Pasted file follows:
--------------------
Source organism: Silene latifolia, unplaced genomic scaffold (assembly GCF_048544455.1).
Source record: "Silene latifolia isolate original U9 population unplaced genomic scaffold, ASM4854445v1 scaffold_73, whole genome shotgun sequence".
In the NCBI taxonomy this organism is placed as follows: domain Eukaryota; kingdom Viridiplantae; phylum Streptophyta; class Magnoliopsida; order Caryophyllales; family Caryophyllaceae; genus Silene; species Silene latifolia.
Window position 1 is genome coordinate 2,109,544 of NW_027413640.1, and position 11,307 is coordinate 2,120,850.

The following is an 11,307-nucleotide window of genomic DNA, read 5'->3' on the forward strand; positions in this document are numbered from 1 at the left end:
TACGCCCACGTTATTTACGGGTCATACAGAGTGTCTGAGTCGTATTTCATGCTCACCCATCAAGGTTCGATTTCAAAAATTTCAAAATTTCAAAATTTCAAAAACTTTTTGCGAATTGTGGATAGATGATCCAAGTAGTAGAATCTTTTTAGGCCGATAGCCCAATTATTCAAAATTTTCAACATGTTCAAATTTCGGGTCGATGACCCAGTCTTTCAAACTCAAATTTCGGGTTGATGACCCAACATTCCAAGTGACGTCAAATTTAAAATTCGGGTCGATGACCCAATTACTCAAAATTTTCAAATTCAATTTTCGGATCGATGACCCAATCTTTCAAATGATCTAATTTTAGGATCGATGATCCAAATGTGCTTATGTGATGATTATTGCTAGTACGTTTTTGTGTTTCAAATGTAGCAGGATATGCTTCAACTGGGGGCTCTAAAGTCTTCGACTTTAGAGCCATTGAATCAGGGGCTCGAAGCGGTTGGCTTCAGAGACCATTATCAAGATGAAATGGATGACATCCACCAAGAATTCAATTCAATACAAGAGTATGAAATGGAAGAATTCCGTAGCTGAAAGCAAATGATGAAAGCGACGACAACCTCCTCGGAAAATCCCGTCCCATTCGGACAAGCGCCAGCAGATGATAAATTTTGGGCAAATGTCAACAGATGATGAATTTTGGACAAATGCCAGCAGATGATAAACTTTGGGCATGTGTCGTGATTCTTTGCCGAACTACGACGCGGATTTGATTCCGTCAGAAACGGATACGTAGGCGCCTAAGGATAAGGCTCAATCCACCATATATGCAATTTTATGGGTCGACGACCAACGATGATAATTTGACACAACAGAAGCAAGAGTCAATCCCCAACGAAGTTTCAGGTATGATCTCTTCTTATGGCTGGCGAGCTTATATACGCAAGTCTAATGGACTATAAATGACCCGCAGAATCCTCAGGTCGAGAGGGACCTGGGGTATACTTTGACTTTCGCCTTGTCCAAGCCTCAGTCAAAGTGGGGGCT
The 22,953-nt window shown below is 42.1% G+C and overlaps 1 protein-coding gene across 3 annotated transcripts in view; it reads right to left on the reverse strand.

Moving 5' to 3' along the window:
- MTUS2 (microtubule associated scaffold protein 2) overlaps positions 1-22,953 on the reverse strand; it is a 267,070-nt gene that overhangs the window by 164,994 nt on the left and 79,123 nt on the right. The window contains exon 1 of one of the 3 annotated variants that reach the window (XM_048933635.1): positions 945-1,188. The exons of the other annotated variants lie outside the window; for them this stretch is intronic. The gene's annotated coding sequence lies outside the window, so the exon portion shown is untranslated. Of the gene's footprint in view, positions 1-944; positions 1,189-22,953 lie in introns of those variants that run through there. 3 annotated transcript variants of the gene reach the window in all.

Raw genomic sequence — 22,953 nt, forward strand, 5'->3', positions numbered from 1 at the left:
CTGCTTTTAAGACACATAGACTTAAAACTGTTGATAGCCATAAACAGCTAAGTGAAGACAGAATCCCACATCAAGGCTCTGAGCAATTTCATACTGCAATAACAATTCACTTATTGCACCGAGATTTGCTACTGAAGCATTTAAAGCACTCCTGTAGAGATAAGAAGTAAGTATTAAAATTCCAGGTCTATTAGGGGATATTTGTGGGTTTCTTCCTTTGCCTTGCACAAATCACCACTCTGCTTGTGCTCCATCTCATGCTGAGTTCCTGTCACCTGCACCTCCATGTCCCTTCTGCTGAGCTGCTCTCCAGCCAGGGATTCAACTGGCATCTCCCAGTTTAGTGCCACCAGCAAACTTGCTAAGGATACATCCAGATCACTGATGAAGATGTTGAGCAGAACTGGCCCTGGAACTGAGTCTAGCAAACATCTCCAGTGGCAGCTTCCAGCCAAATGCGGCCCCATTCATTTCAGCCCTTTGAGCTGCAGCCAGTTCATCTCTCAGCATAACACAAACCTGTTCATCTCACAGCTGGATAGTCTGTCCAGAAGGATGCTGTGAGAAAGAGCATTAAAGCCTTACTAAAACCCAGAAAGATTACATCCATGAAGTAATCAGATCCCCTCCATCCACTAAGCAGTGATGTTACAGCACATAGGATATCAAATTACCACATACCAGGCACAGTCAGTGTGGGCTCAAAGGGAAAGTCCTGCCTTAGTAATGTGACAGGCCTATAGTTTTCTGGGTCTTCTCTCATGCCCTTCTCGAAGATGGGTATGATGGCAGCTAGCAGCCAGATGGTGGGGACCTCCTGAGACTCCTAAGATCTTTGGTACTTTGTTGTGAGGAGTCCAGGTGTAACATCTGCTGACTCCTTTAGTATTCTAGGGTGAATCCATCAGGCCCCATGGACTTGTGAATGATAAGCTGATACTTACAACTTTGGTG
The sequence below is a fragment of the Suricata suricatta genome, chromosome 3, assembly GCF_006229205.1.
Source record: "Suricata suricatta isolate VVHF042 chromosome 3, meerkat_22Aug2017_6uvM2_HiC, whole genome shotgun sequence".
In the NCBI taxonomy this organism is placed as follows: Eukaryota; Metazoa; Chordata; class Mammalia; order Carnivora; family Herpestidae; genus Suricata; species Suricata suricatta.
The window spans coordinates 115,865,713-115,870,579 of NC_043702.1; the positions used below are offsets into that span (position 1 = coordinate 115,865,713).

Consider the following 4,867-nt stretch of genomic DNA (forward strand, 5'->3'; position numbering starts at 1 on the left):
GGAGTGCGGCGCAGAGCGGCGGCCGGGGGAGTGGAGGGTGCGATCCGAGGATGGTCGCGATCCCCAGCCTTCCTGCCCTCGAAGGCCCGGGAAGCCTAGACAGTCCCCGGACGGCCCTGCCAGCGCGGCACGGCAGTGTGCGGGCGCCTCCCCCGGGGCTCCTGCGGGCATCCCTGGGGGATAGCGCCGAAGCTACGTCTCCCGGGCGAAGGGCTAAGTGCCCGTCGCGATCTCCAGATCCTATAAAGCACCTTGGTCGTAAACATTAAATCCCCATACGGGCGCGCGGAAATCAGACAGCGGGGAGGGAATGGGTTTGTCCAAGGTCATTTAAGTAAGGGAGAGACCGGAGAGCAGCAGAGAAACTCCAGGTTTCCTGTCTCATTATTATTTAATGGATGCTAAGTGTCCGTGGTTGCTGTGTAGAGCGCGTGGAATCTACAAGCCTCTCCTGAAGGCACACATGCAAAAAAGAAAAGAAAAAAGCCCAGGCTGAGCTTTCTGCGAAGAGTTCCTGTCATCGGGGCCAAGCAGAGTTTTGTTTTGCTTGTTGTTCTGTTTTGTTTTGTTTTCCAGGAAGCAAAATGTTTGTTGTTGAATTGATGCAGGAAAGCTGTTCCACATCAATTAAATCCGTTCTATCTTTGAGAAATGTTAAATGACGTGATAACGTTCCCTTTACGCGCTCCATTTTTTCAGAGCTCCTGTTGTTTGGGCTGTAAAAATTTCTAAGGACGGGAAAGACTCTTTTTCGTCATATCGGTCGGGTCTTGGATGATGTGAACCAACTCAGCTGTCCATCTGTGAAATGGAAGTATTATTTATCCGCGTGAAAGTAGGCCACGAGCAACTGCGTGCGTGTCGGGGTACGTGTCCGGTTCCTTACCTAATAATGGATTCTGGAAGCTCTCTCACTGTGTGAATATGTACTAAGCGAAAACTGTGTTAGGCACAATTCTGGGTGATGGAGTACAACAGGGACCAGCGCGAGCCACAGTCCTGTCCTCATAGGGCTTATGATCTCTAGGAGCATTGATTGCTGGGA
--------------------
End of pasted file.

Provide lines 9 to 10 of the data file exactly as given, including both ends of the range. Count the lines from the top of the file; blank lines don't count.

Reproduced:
- MTUS2 (microtubule associated scaffold protein 2) overlaps positions 1-22,953 on the reverse strand; it is a 267,070-nt gene that overhangs the window by 164,994 nt on the left and 79,123 nt on the right. The window contains exon 1 of one of the 3 annotated variants that reach the window (XM_048933635.1): positions 945-1,188. The exons of the other annotated variants lie outside the window; for them this stretch is intronic. The gene's annotated coding sequence lies outside the window, so the exon portion shown is untranslated. Of the gene's footprint in view, positions 1-944; positions 1,189-22,953 lie in introns of those variants that run through there. 3 annotated transcript variants of the gene reach the window in all.

Raw genomic sequence — 22,953 nt, forward strand, 5'->3', positions numbered from 1 at the left: